When faced with a data analysis, learning, or statistical inference problem, the amount and quality of data available fundamentally determines whether such tasks can be performed with certain levels of accuracy. With the growing size of datasets however, it is crucial not only that the underlying statistical task is possible, but also that is doable by means of efficient algorithms. In this talk we will discuss methods aiming to establish limits of when statistical tasks are possible with computationally efficient methods or when there is a fundamental «Statistical-to-Computational gap›› in which an inference task is statistically possible but inherently computationally hard. We will focus on Hypothesis Testing and the ``Low Degree Method'' and also address hardness of certification via ``quiet plantings''. Guiding examples will include Sparse PCA, bounds on the Sherrington Kirkpatrick Hamiltonian, and lower bounds on Chromatic Numbers of random graphs.

Fri, 06 Nov 2020

12:00 - 13:00

Bridging GANs and Stochastic Analysis

Haoyang Cao
(Alan Turing Institute)
Abstract

Generative adversarial networks (GANs) have enjoyed tremendous success in image generation and processing, and have recently attracted growing interests in other fields of applications. In this talk we will start from analyzing the connection between GANs and mean field games (MFGs) as well as optimal transport (OT). We will first show a conceptual connection between GANs and MFGs: MFGs have the structure of GANs, and GANs are MFGs under the Pareto Optimality criterion. Interpreting MFGs as GANs, on one hand, will enable a GANs-based algorithm (MFGANs) to solve MFGs: one neural network (NN) for the backward Hamilton-Jacobi-Bellman (HJB) equation and one NN for the Fokker-Planck (FP) equation, with the two NNs trained in an adversarial way. Viewing GANs as MFGs, on the other hand, will reveal a new and probabilistic aspect of GANs. This new perspective, moreover, will lead to an analytical connection between GANs and Optimal Transport (OT) problems, and sufficient conditions for the minimax games of GANs to be reformulated in the framework of OT. Building up from the probabilistic views of GANs, we will then establish the approximation of GANs training via stochastic differential equations and demonstrate the convergence of GANs training via invariant measures of SDEs under proper conditions. This stochastic analysis for GANs training can serve as an analytical tool to study its evolution and stability.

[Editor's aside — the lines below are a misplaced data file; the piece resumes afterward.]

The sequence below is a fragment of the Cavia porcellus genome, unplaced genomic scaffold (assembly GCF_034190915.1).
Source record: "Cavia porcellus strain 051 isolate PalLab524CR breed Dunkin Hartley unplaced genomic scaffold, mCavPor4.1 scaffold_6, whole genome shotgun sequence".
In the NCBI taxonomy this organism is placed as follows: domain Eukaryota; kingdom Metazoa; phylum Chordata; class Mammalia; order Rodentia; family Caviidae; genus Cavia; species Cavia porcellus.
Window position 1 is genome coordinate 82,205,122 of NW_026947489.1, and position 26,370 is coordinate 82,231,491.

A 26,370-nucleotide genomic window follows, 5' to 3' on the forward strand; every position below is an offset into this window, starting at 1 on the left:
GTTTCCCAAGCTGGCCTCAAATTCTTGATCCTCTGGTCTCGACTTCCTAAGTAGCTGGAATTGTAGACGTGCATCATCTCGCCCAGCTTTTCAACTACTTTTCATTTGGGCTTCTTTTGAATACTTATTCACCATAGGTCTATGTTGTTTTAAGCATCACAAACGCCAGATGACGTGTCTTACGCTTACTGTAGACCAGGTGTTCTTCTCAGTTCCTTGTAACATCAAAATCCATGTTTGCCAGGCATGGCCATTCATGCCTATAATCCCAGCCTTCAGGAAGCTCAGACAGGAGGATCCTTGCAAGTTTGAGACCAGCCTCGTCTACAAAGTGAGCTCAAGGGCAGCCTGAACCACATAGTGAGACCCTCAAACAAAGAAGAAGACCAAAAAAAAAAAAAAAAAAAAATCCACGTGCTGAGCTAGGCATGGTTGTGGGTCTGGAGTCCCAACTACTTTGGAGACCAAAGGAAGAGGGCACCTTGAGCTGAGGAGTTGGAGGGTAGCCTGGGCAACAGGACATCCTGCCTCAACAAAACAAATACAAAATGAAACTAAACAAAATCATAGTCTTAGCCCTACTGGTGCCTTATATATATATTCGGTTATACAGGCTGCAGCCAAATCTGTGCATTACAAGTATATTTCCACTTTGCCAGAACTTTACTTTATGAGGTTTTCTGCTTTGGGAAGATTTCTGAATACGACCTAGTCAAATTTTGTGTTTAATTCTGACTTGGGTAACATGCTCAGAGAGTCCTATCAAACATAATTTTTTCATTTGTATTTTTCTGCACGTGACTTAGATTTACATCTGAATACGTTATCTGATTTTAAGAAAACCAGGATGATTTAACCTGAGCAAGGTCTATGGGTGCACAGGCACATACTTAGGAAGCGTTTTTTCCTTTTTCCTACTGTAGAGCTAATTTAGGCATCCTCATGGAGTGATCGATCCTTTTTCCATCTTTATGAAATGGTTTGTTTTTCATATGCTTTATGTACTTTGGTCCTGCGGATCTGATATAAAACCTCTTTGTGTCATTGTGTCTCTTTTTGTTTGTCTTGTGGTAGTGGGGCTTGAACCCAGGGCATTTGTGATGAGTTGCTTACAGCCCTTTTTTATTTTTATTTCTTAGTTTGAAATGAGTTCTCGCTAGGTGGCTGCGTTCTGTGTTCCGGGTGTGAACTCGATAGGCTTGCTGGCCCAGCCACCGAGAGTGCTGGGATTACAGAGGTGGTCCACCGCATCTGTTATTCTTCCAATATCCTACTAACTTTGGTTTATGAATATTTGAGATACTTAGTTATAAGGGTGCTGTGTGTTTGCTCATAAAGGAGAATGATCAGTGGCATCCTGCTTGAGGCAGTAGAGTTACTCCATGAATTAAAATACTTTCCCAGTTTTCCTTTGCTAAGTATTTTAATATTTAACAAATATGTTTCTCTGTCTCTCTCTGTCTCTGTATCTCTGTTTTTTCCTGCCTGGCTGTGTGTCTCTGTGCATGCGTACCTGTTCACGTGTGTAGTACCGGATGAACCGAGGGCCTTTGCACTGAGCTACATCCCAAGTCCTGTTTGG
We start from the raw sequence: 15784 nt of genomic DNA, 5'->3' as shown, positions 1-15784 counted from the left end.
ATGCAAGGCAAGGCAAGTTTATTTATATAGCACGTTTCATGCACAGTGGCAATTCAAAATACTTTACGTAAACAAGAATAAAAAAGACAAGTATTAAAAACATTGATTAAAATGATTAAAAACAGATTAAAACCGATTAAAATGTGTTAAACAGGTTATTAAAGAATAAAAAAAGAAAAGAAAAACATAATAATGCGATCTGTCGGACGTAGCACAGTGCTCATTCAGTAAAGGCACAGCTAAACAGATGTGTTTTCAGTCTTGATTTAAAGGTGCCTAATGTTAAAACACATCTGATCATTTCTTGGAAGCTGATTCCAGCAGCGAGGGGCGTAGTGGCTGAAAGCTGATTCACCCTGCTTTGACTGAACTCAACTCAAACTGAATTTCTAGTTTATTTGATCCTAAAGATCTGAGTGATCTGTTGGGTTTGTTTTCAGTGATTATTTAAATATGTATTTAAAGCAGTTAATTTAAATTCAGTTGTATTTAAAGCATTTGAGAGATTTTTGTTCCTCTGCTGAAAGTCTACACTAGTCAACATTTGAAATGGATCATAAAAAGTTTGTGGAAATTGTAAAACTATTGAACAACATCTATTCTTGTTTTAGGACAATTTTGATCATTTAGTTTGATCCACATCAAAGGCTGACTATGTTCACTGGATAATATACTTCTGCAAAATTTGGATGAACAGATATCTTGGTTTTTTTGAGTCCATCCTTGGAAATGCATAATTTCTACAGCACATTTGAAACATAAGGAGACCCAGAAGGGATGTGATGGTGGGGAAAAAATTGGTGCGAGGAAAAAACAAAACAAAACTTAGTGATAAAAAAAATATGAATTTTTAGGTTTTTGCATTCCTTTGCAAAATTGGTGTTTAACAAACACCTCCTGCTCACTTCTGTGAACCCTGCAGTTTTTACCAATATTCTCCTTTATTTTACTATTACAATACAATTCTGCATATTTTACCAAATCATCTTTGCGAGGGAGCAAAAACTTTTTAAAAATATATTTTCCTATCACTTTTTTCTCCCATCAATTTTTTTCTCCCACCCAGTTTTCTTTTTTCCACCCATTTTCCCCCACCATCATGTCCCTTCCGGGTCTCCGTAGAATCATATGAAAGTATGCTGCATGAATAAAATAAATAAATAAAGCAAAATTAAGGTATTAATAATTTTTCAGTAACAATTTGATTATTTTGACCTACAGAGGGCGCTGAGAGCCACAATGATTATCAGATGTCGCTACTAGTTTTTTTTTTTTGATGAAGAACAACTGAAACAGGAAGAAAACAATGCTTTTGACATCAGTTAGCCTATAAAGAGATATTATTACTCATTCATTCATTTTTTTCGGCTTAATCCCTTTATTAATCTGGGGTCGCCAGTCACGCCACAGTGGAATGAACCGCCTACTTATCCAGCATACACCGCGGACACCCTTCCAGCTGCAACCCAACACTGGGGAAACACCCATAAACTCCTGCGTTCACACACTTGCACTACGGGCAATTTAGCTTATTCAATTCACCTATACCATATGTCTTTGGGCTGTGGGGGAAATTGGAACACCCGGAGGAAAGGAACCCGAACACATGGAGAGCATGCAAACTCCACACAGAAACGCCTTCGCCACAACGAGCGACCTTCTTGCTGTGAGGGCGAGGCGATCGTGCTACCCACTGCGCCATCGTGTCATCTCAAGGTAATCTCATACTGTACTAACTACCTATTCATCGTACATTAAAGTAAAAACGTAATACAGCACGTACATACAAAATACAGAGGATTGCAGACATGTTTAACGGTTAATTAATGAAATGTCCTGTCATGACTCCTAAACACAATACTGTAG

Fri, 30 Oct 2020

12:00 - 13:00

Neural differential equations in machine learning

Patrick Kidger
(Oxford Mathematics)
Abstract

Differential equations and neural networks are two of the most widespread modelling paradigms. I will talk about how to combine the best of both worlds through neural differential equations. These treat differential equations as a learnt component of a differentiable computation graph, and as such integrates tightly with current machine learning practice. Applications are widespread. I will begin with an introduction to the theory of neural ordinary differential equations, which may for example be used to model unknown physics. I will then move on to discussing recent work on neural controlled differential equations, which are state-of-the-art models for (arbitrarily irregular) time series. Next will be some discussion of neural stochastic differential equations: we will see that the mathematics of SDEs is precisely aligned with the machine learning of GANs, and thus NSDEs may be used as generative models. If time allows I will then discuss other recent work, such as how the training of neural differential equations may be sped up by ~40% by tweaking standard numerical solvers to respect the particular nature of the differential equations. This is joint work with Ricky T. Q. Chen, Xuechen Li, James Foster, and James Morrill.

Fri, 16 Oct 2020

12:00 - 13:00

Advances in Topology-Based Graph Classification

Bastian Rieck
(ETH Zurich)
Abstract

Topological data analysis has proven to be an effective tool in machine learning, supporting the analysis of neural networks, but also driving the development of new algorithms that make use of topological features. Graph classification is of particular interest here, since graphs are inherently amenable to a topological description in terms of their connected components and cycles. This talk will briefly summarise recent advances in topology-based graph classification, focussing equally on ’shallow’ and ‘deep’ approaches. Starting from an intuitive description of persistent homology, we will discuss how to incorporate topological features into the Weisfeiler–Lehman colour refinement scheme, thus obtaining a simple feature-based graph classification algorithm. We will then build a bridge to graph neural networks and demonstrate a topological variant of ‘readout’ functions, which can be learned in an end-to-end fashion. Care has been taken to make the talk accessible to an audience that might not have been exposed to machine learning or topological data analysis.